DETROIT -- The late Dick Wagner left a significant footprint in music, with his own work and especially via his collaborations with Alice Cooper, Aerosmith, Kiss, Lou Reed and many others.
The Michigan music legend, who died in 2014, got his due, again, on Saturday, Feb. 20, with the all-star second annual Dick Wagner Remember The Child Memorial Concert and benefit at the Fillmore Detroit.
Long -- to a fault -- and loving, the show offered a near-comprehensive survey of Wagner's versatile contributions and artistry, with family, friends and admirers paying tribute for the better part of four hours. It didn't have quite as much star power or raw emotion as last year's inaugural event, but it replaced that with a spirit of celebration, not just of Wagner's life but also of Michigan and particularly Detroit music heritage in general.
Give credit for that to a well-rehearsed and passionate corps of musicians who did not treat the show as a mere one-off side gig. They came from all over the world -- Maryann Cotton from Denmark, for instance -- and played with the same hard rock gusto that was Wagner's passion. While the sheer length made it a bit too much of a good thing, the highlights were plentiful, whether it was Wagner's surviving bandmates from The Frost, Bobby Rigg and Don Hartman, playing favorites such as "Sunshine," "Sweet Jennie Lee" and "Rock and Roll Music" or the Rationals' Scott Morgan joining forces with The Sights for the new song "Jamaica" and the staple "Guitar Army."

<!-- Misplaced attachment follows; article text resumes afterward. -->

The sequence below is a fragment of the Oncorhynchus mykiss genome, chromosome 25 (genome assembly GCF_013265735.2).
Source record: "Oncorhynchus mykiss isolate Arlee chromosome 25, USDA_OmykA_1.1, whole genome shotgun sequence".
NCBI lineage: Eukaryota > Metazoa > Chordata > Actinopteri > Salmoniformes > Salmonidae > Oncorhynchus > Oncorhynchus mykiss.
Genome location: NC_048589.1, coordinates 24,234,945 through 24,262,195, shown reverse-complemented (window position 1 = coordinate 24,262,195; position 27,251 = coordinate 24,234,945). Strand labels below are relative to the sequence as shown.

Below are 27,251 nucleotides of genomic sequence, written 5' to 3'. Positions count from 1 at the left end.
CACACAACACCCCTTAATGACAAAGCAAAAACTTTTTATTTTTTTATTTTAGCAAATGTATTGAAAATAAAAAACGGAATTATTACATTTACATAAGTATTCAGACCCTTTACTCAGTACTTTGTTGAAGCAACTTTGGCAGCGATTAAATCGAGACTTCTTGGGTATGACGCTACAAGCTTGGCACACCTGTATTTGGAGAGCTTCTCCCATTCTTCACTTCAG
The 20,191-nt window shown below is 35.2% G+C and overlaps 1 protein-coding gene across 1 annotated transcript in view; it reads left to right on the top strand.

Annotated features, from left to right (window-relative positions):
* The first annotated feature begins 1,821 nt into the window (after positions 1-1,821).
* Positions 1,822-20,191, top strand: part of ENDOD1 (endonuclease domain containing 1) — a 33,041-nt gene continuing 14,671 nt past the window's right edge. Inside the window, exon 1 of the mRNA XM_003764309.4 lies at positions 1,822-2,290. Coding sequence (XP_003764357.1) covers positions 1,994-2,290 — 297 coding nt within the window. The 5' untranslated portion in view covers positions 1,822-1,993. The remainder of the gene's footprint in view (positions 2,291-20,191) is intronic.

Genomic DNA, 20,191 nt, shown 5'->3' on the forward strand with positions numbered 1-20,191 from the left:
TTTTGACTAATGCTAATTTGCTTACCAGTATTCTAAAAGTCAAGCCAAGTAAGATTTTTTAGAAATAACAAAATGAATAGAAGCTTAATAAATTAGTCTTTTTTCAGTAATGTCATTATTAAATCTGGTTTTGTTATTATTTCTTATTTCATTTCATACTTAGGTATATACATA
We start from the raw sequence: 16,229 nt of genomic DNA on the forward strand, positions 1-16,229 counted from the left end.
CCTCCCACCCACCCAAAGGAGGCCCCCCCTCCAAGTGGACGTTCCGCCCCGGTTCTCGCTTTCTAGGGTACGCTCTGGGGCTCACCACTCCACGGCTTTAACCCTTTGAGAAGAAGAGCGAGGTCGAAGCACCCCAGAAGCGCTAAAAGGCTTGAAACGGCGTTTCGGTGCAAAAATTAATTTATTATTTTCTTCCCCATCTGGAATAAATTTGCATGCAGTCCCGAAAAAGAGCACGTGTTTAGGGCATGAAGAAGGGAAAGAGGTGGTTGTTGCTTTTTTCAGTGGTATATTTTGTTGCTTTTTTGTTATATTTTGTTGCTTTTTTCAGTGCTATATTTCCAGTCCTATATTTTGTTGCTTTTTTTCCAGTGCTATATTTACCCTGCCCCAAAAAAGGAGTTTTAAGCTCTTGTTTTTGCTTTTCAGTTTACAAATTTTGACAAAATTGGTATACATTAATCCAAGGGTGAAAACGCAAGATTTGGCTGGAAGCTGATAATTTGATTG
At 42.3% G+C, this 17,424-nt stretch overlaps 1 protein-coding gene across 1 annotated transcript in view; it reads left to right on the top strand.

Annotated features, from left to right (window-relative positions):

Ted Nugent band singer Derek St. Holmes soldiered on without Aerosmith's Brad Whitford -- who had to skip this year's because of his ailing mother -- and delivered favorites such as "Hey Baby," "Stranglehold" and "Cat Scratch Fever," while Plasmatics/Disciples of Soul veteran Jean Beauvoir came and went throughout the night, taking lead on "Darkest Hour" and "Mystery Man." The show also paid particular attention to Wagner's Cooper credits, and Cotton's three-song set upped the ante when original Cooper band bassist Dennis Dunaway, who was in Windsor on Saturday to sign copies of his new memoir, showed up to play on "I'm Eighteen" and "School's Out," the latter also featuring the St. Valentine's School Choir.
Most valuable player honors for the night went to Nashville-based keyboardist Paul Brown, who served as musical director, and Kenny Olsen, the former lead guitarist for Kid Rock's Twisted Brown Trucker Band, who was part of the house band -- which also included Detroit music luminaries such as Johnny "Bee" Badanjek, Jimmie Bones, David Winans II and Gene Fiero -- and played hot solos on songs such as "I'll Take the Bullet," "Only Women Bleed" and "Jerusalem." Wagner's son Robert, meanwhile, again sang his heart out as the show's primary lead vocalist.
Grande Ballroom founder Russ Gibb was honored for his contributions to the Detroit music scene, and proceeds went to Dick Wagner "Remember The Child" Memorial Fund's initiatives with the Children's Miracle Network, Beaumont Children's Hospital, C.S. Mott Children's Hospital and the St. Jude Children's Research Hospital. Additional contributions can be made via dickwagnerrememberthechild.org.
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